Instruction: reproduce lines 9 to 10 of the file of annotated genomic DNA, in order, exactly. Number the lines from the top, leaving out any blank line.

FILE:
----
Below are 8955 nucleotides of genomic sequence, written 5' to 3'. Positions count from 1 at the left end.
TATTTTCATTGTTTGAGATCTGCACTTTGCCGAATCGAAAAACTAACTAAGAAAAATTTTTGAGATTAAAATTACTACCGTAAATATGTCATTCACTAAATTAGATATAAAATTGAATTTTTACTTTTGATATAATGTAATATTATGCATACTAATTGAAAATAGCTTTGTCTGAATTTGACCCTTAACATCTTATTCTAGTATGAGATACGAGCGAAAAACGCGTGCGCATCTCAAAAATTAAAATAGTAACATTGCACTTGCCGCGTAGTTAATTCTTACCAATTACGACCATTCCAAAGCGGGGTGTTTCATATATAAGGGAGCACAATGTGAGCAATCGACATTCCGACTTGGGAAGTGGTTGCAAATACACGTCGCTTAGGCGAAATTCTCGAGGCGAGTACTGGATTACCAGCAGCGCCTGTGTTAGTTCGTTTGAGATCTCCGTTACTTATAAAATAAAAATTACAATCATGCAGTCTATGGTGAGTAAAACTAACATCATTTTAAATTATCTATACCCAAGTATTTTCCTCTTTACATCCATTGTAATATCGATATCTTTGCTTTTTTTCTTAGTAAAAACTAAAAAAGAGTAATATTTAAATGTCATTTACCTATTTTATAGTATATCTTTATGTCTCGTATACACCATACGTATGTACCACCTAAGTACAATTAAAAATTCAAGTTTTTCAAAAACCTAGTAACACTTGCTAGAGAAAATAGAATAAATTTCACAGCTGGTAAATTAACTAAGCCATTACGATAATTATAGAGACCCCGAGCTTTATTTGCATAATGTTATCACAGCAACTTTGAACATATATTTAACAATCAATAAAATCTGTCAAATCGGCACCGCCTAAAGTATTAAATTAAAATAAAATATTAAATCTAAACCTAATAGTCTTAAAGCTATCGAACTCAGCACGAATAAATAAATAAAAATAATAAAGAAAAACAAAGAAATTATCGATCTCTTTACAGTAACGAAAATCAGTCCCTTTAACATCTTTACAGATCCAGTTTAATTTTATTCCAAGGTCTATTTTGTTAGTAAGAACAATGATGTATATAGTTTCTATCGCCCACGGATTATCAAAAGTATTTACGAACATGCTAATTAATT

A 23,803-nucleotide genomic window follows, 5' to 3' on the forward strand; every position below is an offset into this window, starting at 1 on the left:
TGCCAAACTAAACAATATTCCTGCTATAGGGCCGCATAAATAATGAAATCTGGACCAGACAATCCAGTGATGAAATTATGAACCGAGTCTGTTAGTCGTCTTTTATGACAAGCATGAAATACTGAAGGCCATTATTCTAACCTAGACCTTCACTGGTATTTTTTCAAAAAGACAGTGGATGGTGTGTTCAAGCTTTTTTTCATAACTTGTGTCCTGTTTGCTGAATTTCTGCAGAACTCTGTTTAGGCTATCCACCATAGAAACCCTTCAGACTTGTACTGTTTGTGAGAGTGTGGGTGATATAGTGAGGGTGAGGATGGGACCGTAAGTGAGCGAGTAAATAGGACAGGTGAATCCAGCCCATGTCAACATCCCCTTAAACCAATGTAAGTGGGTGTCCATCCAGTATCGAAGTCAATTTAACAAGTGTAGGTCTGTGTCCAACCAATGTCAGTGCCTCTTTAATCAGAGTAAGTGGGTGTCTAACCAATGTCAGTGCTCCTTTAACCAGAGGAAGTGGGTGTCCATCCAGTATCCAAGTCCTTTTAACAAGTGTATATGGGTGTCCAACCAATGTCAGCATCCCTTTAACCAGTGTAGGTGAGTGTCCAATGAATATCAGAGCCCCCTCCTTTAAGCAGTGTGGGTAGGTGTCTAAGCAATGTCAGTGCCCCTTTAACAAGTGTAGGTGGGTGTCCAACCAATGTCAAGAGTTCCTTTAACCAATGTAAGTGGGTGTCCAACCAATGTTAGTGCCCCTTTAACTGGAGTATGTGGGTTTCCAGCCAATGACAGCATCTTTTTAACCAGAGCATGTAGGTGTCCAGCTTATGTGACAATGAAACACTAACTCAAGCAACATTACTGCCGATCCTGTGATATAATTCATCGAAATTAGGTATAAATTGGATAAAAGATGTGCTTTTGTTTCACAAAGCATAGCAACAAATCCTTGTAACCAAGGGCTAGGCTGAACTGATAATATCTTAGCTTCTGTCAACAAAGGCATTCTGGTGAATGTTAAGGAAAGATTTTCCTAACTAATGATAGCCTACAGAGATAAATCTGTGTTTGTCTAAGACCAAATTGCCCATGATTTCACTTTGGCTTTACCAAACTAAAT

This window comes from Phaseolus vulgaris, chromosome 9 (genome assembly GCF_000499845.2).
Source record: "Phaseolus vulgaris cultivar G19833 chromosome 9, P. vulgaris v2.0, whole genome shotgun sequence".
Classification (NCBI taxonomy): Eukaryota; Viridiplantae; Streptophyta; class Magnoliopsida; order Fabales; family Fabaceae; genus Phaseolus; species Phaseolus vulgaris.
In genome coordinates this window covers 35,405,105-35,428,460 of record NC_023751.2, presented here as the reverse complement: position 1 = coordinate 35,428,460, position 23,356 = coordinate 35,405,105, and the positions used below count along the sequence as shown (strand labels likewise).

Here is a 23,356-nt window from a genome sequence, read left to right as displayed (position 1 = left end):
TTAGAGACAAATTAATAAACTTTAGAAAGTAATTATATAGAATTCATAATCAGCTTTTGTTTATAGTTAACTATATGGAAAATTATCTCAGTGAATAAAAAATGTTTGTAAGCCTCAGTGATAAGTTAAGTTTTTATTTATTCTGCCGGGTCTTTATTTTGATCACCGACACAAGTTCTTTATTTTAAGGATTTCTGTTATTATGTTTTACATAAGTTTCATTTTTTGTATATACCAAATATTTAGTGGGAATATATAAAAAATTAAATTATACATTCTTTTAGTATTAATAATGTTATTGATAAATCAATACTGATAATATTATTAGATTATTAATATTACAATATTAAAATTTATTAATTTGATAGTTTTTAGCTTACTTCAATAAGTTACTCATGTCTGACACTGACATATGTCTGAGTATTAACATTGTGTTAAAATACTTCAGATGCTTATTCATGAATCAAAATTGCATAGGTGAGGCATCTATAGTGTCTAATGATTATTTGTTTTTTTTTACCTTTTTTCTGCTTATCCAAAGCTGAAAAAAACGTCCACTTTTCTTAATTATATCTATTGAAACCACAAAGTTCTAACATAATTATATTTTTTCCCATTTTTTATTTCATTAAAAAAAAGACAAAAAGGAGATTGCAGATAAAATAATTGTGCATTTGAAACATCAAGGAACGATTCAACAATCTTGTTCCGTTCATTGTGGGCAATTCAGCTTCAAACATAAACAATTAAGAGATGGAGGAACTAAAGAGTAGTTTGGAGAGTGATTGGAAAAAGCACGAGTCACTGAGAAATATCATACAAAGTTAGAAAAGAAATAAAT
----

Here is a 23,356-nt window from a genome sequence, read left to right as displayed (position 1 = left end):
TTAGAGACAAATTAATAAACTTTAGAAAGTAATTATATAGAATTCATAATCAGCTTTTGTTTATAGTTAACTATATGGAAAATTATCTCAGTGAATAAAAAATGTTTGTAAGCCTCAGTGATAAGTTAAGTTTTTATTTATTCTGCCGGGTCTTTATTTTGATCACCGACACAAGTTCTTTATTTTAAGGATTTCTGTTATTATGTTTTACATAAGTTTCATTTTTTGTATATACCAAATATTTAGTGGGAATATATAAAAAATTAAATTATACATTCTTTTAGTATTAATAATGTTATTGATAAATCAATACTGATAATATTATTAGATTATTAATATTACAATATTAAAATTTATTAATTTGATAGTTTTTAGCTTACTTCAATAAGTTACTCATGTCTGACACTGACATATGTCTGAGTATTAACATTGTGTTAAAATACTTCAGATGCTTATTCATGAATCAAAATTGCATAGGTGAGGCATCTATAGTGTCTAATGATTATTTGTTTTTTTTTACCTTTTTTCTGCTTATCCAAAGCTGAAAAAAACGTCCACTTTTCTTAATTATATCTATTGAAACCACAAAGTTCTAACATAATTATATTTTTTCCCATTTTTTATTTCATTAAAAAAAAGACAAAAAGGAGATTGCAGATAAAATAATTGTGCATTTGAAACATCAAGGAACGATTCAACAATCTTGTTCCGTTCATTGTGGGCAATTCAGCTTCAAACATAAACAATTAAGAGATGGAGGAACTAAAGAGTAGTTTGGAGAGTGATTGGAAAAAGCACGAGTCACTGAGAAATATCATACAAAGTTAGAAAAGAAATAAAT